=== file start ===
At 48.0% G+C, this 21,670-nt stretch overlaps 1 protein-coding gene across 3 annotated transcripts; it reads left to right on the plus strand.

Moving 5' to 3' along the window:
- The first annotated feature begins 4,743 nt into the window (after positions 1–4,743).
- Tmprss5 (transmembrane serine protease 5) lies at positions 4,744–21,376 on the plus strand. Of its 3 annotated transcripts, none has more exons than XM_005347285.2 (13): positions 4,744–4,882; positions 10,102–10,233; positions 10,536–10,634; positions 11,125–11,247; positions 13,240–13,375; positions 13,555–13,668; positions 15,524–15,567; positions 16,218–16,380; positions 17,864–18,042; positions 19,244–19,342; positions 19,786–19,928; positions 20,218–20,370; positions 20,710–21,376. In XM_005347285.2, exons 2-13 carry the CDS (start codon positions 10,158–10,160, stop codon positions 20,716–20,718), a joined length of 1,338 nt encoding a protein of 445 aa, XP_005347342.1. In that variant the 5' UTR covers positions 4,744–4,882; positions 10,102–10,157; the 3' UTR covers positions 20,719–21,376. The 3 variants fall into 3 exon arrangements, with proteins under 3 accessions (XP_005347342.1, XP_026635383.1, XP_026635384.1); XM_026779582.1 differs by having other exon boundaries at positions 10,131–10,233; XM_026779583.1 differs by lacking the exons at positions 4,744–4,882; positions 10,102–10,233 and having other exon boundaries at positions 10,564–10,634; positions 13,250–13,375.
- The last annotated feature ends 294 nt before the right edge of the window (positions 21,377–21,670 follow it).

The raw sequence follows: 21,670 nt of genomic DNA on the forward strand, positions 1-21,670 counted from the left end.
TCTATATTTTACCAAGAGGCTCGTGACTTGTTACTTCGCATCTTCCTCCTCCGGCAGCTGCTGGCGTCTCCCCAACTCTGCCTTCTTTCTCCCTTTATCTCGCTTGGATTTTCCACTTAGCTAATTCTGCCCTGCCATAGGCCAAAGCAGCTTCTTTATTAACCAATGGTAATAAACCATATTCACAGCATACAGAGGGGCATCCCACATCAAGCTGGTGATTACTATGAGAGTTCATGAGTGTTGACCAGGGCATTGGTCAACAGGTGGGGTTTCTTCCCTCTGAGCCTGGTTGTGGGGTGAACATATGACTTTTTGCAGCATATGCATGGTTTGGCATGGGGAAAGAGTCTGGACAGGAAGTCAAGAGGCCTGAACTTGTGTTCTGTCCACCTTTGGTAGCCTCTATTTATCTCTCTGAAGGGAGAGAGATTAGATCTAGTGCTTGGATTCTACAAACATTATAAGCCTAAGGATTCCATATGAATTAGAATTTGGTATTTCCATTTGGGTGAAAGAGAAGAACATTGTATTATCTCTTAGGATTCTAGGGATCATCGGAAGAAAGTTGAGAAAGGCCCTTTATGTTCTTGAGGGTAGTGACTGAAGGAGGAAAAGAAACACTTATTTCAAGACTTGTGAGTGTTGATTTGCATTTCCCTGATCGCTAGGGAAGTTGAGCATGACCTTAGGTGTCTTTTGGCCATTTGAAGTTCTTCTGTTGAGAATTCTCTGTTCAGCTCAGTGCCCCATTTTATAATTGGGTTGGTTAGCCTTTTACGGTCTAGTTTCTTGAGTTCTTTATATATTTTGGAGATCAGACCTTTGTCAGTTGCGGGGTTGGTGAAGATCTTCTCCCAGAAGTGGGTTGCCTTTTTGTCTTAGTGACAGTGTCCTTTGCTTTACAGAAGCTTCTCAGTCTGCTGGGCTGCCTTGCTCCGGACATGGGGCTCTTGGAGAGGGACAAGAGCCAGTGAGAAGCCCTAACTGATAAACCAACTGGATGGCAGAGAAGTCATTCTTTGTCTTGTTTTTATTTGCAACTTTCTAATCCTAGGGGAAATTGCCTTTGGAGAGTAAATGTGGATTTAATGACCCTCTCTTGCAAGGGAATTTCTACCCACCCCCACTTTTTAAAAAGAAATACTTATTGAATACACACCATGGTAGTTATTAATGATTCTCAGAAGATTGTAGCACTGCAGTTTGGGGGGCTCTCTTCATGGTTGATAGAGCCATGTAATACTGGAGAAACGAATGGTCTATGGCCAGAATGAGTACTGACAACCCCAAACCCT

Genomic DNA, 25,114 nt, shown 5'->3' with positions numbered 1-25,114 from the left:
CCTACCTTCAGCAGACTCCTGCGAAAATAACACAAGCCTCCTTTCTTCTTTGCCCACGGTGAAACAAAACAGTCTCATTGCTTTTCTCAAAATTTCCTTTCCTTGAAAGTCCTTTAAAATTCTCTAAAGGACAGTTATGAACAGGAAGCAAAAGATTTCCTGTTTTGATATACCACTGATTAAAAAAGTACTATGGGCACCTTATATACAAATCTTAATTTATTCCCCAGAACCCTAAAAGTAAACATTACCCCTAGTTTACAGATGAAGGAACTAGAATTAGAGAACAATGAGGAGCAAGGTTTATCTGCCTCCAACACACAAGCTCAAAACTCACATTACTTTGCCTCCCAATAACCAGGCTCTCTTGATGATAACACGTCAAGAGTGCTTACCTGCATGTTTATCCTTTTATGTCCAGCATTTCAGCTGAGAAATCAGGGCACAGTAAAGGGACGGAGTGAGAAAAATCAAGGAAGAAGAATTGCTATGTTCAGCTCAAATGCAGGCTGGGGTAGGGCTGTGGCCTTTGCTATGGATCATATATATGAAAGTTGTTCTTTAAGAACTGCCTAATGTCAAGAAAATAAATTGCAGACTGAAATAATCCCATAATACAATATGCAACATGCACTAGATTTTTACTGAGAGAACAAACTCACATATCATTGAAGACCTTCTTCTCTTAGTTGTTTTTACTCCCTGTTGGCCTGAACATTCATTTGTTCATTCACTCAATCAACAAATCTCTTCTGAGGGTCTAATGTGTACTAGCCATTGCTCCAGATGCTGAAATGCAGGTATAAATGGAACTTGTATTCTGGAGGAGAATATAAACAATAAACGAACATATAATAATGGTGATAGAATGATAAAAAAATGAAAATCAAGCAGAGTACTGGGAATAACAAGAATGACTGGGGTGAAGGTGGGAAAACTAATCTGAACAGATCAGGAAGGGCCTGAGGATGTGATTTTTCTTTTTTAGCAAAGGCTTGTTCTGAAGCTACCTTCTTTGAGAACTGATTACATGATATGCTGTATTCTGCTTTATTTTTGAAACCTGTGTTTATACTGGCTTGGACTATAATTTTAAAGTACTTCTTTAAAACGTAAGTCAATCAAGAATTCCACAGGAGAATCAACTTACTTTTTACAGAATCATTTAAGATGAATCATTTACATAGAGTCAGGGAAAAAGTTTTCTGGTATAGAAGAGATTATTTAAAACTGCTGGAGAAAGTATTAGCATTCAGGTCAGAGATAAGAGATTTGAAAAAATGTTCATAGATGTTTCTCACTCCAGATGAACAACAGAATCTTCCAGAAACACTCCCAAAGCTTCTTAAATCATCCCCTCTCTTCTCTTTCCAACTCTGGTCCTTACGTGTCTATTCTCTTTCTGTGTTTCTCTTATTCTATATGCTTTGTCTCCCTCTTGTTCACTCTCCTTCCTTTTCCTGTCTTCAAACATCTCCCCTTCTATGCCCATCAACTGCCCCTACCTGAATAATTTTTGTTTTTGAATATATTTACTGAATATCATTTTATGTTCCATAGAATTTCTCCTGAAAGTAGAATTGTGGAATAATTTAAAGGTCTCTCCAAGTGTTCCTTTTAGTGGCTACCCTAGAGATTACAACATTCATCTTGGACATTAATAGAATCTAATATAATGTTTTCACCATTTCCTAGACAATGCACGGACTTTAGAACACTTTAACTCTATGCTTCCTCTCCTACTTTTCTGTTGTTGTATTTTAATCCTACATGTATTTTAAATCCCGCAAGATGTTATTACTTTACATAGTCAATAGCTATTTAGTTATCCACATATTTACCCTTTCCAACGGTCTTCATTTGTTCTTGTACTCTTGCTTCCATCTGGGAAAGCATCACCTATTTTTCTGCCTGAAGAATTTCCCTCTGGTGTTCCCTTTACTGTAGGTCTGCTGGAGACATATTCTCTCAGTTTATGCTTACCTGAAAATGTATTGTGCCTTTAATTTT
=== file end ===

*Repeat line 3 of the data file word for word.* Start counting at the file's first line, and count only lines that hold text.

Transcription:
- The first annotated feature begins 4,743 nt into the window (after positions 1–4,743).